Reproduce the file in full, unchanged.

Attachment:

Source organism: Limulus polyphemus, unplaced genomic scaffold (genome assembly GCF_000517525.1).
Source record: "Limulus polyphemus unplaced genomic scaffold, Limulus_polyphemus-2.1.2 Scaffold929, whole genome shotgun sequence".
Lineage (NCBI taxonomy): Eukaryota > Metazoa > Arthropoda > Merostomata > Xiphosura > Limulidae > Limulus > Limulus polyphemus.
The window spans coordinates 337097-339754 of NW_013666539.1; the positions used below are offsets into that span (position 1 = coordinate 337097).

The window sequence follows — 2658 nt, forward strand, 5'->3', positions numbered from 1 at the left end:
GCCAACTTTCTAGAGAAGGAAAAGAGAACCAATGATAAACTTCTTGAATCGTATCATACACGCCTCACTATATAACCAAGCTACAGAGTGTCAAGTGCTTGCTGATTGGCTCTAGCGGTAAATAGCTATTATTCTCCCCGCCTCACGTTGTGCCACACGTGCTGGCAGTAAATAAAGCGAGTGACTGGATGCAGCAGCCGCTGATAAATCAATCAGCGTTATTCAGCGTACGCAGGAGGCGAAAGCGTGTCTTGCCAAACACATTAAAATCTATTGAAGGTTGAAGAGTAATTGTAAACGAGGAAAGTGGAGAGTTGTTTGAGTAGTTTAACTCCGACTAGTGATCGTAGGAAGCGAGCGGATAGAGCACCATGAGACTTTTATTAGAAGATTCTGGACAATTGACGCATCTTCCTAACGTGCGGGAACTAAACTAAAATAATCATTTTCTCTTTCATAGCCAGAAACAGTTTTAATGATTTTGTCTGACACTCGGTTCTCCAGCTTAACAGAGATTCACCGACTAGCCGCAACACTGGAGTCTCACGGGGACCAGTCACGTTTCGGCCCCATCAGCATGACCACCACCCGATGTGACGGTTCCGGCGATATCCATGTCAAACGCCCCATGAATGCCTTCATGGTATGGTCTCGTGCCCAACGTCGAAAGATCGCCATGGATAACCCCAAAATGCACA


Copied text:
Source organism: Limulus polyphemus, unplaced genomic scaffold (genome assembly GCF_000517525.1).
Source record: "Limulus polyphemus unplaced genomic scaffold, Limulus_polyphemus-2.1.2 Scaffold929, whole genome shotgun sequence".
Lineage (NCBI taxonomy): Eukaryota > Metazoa > Arthropoda > Merostomata > Xiphosura > Limulidae > Limulus > Limulus polyphemus.
The window spans coordinates 337097-339754 of NW_013666539.1; the positions used below are offsets into that span (position 1 = coordinate 337097).

The window sequence follows — 2658 nt, forward strand, 5'->3', positions numbered from 1 at the left end:
GCCAACTTTCTAGAGAAGGAAAAGAGAACCAATGATAAACTTCTTGAATCGTATCATACACGCCTCACTATATAACCAAGCTACAGAGTGTCAAGTGCTTGCTGATTGGCTCTAGCGGTAAATAGCTATTATTCTCCCCGCCTCACGTTGTGCCACACGTGCTGGCAGTAAATAAAGCGAGTGACTGGATGCAGCAGCCGCTGATAAATCAATCAGCGTTATTCAGCGTACGCAGGAGGCGAAAGCGTGTCTTGCCAAACACATTAAAATCTATTGAAGGTTGAAGAGTAATTGTAAACGAGGAAAGTGGAGAGTTGTTTGAGTAGTTTAACTCCGACTAGTGATCGTAGGAAGCGAGCGGATAGAGCACCATGAGACTTTTATTAGAAGATTCTGGACAATTGACGCATCTTCCTAACGTGCGGGAACTAAACTAAAATAATCATTTTCTCTTTCATAGCCAGAAACAGTTTTAATGATTTTGTCTGACACTCGGTTCTCCAGCTTAACAGAGATTCACCGACTAGCCGCAACACTGGAGTCTCACGGGGACCAGTCACGTTTCGGCCCCATCAGCATGACCACCACCCGATGTGACGGTTCCGGCGATATCCATGTCAAACGCCCCATGAATGCCTTCATGGTATGGTCTCGTGCCCAACGTCGAAAGATCGCCATGGATAACCCCAAAATGCACA